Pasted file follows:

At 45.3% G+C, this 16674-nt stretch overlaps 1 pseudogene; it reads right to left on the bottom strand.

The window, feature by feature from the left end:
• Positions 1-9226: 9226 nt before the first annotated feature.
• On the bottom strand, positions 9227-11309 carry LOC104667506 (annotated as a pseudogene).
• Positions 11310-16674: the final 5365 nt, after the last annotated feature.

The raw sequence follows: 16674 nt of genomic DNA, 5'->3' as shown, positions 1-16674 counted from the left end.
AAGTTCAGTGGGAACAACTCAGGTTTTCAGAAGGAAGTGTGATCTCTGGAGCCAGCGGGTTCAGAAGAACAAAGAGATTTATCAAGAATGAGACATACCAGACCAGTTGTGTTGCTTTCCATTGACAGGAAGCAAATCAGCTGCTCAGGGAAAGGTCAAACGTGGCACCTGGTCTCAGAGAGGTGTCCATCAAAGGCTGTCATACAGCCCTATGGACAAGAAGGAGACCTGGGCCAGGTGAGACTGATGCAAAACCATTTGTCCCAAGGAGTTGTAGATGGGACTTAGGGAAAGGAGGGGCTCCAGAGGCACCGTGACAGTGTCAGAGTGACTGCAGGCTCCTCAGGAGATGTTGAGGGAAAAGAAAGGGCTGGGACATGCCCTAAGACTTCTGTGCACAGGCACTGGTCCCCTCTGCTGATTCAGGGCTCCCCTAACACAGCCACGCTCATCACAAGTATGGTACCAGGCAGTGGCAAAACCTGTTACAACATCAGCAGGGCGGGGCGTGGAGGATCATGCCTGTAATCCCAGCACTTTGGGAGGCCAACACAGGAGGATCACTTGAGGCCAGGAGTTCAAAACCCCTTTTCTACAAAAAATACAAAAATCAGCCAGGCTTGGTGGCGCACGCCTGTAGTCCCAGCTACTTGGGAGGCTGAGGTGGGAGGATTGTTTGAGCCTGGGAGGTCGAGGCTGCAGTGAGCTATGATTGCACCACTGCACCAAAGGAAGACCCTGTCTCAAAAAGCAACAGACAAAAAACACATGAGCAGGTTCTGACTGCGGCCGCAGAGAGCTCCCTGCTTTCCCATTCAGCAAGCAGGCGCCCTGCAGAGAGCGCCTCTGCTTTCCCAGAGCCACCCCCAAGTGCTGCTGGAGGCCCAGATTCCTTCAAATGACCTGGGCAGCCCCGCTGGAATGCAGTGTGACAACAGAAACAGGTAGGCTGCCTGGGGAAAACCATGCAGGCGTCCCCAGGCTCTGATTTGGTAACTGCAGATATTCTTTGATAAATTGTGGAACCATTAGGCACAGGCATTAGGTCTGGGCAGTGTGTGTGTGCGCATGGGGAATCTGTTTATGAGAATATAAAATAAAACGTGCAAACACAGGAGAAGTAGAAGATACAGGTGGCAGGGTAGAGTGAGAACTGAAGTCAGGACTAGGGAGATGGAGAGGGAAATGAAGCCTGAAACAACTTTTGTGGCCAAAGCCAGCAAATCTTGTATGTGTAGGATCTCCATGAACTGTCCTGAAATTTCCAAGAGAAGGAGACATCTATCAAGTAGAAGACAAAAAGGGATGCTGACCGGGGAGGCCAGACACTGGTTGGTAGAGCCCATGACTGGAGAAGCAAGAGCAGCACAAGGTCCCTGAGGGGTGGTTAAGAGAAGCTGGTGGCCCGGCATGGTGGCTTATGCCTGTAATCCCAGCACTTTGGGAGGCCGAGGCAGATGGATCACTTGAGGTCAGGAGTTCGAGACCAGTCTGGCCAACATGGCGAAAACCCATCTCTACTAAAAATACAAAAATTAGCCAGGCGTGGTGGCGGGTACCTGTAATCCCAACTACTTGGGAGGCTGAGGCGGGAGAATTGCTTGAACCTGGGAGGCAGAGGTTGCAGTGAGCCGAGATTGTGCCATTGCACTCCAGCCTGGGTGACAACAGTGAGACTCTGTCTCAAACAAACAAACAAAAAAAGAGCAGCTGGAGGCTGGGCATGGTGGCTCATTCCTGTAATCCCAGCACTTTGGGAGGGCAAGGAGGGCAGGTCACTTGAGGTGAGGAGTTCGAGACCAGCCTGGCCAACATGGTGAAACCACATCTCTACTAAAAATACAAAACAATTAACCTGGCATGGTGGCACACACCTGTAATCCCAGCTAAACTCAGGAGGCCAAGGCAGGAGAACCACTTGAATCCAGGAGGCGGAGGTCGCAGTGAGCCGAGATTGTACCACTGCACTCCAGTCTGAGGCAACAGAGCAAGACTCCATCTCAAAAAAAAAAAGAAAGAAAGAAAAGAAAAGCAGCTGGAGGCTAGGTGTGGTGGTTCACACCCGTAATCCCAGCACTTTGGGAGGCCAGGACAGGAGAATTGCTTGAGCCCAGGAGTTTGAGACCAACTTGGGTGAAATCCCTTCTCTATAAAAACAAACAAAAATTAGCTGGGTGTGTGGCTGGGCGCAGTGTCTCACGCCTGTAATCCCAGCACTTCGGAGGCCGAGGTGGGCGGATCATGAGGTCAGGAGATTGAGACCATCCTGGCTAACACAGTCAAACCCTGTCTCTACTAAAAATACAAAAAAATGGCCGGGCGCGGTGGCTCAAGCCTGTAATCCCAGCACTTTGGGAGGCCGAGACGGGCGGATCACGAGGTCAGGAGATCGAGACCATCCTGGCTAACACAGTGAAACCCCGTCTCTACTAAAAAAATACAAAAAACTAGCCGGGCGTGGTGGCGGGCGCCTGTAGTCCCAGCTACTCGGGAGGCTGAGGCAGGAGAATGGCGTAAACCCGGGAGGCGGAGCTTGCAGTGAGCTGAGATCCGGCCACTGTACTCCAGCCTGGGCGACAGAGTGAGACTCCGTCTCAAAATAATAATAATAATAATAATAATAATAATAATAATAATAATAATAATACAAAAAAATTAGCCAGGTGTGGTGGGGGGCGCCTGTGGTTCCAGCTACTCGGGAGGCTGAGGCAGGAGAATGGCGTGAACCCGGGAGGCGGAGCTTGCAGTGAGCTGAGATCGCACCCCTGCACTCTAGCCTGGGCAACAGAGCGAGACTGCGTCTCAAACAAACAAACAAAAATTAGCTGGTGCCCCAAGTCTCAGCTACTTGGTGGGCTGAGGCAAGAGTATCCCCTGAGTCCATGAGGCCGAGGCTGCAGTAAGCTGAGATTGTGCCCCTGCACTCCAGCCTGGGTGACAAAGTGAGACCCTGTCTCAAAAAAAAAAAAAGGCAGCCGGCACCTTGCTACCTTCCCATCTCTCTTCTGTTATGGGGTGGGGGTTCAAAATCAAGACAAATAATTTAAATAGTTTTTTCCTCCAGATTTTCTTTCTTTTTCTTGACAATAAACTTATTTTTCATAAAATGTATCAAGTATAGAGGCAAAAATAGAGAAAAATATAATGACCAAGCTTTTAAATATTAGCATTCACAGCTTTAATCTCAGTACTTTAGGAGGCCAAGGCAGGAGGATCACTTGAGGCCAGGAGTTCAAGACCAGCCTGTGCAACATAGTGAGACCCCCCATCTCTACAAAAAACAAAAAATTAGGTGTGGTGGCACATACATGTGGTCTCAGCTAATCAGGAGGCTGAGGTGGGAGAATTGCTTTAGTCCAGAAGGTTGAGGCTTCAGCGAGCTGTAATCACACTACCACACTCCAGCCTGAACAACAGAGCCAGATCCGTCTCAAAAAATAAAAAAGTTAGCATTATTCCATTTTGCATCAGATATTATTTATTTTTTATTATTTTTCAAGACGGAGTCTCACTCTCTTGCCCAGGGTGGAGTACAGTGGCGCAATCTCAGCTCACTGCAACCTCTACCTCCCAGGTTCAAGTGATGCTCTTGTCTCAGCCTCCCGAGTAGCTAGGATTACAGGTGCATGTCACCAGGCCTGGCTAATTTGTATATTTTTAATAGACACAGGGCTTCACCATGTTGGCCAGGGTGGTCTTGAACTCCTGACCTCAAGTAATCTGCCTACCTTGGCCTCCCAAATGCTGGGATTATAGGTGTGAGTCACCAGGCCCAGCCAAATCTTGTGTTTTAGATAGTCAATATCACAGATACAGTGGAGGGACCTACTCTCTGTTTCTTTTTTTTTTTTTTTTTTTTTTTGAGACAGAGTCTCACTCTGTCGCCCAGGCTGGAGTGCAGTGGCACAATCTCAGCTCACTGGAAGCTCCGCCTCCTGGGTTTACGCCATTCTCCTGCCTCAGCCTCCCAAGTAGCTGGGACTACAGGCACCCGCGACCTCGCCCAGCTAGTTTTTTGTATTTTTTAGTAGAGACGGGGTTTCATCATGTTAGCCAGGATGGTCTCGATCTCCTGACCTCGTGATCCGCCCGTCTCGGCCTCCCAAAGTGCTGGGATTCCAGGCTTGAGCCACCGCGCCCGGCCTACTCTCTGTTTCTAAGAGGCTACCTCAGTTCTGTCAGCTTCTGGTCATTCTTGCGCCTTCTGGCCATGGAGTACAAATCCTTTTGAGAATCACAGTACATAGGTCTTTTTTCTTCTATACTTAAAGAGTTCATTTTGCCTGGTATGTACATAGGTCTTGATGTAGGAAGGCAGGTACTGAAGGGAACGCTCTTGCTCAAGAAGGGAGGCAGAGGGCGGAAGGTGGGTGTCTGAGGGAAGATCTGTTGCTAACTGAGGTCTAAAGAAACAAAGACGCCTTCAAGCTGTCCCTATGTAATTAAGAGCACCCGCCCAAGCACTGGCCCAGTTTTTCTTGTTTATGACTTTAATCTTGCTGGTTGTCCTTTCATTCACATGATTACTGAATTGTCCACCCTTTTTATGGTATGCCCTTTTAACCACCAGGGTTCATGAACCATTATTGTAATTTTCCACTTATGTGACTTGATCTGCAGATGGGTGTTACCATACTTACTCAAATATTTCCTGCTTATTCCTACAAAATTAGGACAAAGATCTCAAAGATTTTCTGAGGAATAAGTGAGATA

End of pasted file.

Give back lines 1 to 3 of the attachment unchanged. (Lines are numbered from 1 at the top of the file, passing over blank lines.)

At 45.3% G+C, this 16674-nt stretch overlaps 1 pseudogene; it reads right to left on the bottom strand.

The window, feature by feature from the left end:
• Positions 1-9226: 9226 nt before the first annotated feature.